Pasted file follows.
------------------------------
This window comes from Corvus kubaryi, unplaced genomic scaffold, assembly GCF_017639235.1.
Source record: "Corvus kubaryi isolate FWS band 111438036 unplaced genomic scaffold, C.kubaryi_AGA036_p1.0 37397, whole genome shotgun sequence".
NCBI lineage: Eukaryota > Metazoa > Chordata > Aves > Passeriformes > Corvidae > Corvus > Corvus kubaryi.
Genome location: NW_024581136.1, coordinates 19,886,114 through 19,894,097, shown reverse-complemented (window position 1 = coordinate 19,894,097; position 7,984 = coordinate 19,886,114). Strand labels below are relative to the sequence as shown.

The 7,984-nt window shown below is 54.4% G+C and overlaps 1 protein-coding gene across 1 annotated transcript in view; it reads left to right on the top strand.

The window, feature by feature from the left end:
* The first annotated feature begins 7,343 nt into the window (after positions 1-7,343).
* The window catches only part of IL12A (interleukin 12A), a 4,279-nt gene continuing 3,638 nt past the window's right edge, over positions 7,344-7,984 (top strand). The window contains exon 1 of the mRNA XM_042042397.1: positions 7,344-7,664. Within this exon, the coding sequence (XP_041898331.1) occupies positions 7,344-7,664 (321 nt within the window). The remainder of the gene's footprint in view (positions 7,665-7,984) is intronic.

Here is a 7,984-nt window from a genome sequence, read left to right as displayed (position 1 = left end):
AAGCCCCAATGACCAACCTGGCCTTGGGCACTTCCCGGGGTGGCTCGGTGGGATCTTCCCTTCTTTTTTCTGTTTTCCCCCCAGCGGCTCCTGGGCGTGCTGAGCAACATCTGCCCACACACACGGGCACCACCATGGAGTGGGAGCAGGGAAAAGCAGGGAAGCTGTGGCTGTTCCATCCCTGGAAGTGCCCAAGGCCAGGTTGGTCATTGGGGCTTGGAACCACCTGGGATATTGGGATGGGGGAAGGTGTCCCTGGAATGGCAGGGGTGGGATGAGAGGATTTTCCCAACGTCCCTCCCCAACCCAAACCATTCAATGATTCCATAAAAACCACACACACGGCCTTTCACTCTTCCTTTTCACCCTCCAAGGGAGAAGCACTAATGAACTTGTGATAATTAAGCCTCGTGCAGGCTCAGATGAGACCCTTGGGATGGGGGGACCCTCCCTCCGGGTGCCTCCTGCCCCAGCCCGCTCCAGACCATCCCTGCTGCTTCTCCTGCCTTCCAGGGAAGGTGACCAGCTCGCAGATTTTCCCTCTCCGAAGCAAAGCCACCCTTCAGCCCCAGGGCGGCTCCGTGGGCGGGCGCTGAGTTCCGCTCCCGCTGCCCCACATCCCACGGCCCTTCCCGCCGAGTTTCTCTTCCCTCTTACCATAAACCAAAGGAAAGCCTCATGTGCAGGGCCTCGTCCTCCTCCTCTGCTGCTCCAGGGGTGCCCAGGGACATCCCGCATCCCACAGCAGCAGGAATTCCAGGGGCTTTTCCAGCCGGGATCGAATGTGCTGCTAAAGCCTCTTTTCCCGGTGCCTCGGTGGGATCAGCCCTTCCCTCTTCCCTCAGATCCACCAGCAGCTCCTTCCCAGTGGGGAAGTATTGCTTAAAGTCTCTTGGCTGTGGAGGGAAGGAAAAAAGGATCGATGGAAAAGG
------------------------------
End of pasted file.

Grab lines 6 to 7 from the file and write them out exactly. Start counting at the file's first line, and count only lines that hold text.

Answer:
The window, feature by feature from the left end:
* The first annotated feature begins 7,343 nt into the window (after positions 1-7,343).